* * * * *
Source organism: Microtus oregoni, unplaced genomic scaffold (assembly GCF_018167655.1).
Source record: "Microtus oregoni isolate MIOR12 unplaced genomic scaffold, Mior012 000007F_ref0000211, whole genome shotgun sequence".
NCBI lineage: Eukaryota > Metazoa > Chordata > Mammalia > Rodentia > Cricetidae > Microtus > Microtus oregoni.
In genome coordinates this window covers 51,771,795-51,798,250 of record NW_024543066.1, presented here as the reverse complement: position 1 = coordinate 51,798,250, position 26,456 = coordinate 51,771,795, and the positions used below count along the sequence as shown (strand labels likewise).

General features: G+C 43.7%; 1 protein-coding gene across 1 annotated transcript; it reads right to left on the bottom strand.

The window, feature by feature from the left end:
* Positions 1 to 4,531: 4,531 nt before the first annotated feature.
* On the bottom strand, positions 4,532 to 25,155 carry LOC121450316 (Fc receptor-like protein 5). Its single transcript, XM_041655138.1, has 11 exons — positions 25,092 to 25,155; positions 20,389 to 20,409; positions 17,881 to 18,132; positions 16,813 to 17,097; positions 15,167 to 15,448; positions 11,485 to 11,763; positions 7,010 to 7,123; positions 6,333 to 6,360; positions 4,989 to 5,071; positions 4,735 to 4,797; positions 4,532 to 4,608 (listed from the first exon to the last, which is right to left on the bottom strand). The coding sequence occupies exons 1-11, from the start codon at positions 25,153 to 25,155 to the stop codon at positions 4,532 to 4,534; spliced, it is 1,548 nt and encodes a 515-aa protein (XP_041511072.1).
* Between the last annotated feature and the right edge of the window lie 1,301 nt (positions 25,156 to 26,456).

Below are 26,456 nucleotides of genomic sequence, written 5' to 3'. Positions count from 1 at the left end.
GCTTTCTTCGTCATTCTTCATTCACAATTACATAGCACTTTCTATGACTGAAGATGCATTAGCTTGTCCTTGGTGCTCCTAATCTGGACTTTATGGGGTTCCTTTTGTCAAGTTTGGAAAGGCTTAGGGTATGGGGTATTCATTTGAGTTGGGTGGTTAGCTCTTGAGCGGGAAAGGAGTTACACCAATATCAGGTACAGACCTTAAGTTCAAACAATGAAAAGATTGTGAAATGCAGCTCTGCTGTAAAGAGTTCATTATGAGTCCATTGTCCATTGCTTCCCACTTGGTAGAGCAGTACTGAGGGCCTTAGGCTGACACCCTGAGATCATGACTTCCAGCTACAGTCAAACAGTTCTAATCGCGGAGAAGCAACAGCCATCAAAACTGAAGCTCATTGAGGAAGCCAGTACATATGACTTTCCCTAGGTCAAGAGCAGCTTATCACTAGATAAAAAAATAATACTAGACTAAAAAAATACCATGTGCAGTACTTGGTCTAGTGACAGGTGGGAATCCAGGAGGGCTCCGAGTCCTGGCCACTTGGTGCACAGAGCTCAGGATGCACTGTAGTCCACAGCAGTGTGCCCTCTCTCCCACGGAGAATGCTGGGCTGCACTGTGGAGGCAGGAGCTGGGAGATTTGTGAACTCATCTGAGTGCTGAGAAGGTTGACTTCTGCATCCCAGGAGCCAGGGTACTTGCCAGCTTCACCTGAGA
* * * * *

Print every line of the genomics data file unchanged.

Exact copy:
Source organism: Microtus oregoni, unplaced genomic scaffold (assembly GCF_018167655.1).
Source record: "Microtus oregoni isolate MIOR12 unplaced genomic scaffold, Mior012 000007F_ref0000211, whole genome shotgun sequence".
NCBI lineage: Eukaryota > Metazoa > Chordata > Mammalia > Rodentia > Cricetidae > Microtus > Microtus oregoni.
In genome coordinates this window covers 51,771,795-51,798,250 of record NW_024543066.1, presented here as the reverse complement: position 1 = coordinate 51,798,250, position 26,456 = coordinate 51,771,795, and the positions used below count along the sequence as shown (strand labels likewise).

General features: G+C 43.7%; 1 protein-coding gene across 1 annotated transcript; it reads right to left on the bottom strand.

The window, feature by feature from the left end:
* Positions 1 to 4,531: 4,531 nt before the first annotated feature.
* On the bottom strand, positions 4,532 to 25,155 carry LOC121450316 (Fc receptor-like protein 5). Its single transcript, XM_041655138.1, has 11 exons — positions 25,092 to 25,155; positions 20,389 to 20,409; positions 17,881 to 18,132; positions 16,813 to 17,097; positions 15,167 to 15,448; positions 11,485 to 11,763; positions 7,010 to 7,123; positions 6,333 to 6,360; positions 4,989 to 5,071; positions 4,735 to 4,797; positions 4,532 to 4,608 (listed from the first exon to the last, which is right to left on the bottom strand). The coding sequence occupies exons 1-11, from the start codon at positions 25,153 to 25,155 to the stop codon at positions 4,532 to 4,534; spliced, it is 1,548 nt and encodes a 515-aa protein (XP_041511072.1).
* Between the last annotated feature and the right edge of the window lie 1,301 nt (positions 25,156 to 26,456).

Below are 26,456 nucleotides of genomic sequence, written 5' to 3'. Positions count from 1 at the left end.
GCTTTCTTCGTCATTCTTCATTCACAATTACATAGCACTTTCTATGACTGAAGATGCATTAGCTTGTCCTTGGTGCTCCTAATCTGGACTTTATGGGGTTCCTTTTGTCAAGTTTGGAAAGGCTTAGGGTATGGGGTATTCATTTGAGTTGGGTGGTTAGCTCTTGAGCGGGAAAGGAGTTACACCAATATCAGGTACAGACCTTAAGTTCAAACAATGAAAAGATTGTGAAATGCAGCTCTGCTGTAAAGAGTTCATTATGAGTCCATTGTCCATTGCTTCCCACTTGGTAGAGCAGTACTGAGGGCCTTAGGCTGACACCCTGAGATCATGACTTCCAGCTACAGTCAAACAGTTCTAATCGCGGAGAAGCAACAGCCATCAAAACTGAAGCTCATTGAGGAAGCCAGTACATATGACTTTCCCTAGGTCAAGAGCAGCTTATCACTAGATAAAAAAATAATACTAGACTAAAAAAATACCATGTGCAGTACTTGGTCTAGTGACAGGTGGGAATCCAGGAGGGCTCCGAGTCCTGGCCACTTGGTGCACAGAGCTCAGGATGCACTGTAGTCCACAGCAGTGTGCCCTCTCTCCCACGGAGAATGCTGGGCTGCACTGTGGAGGCAGGAGCTGGGAGATTTGTGAACTCATCTGAGTGCTGAGAAGGTTGACTTCTGCATCCCAGGAGCCAGGGTACTTGCCAGCTTCACCTGAGA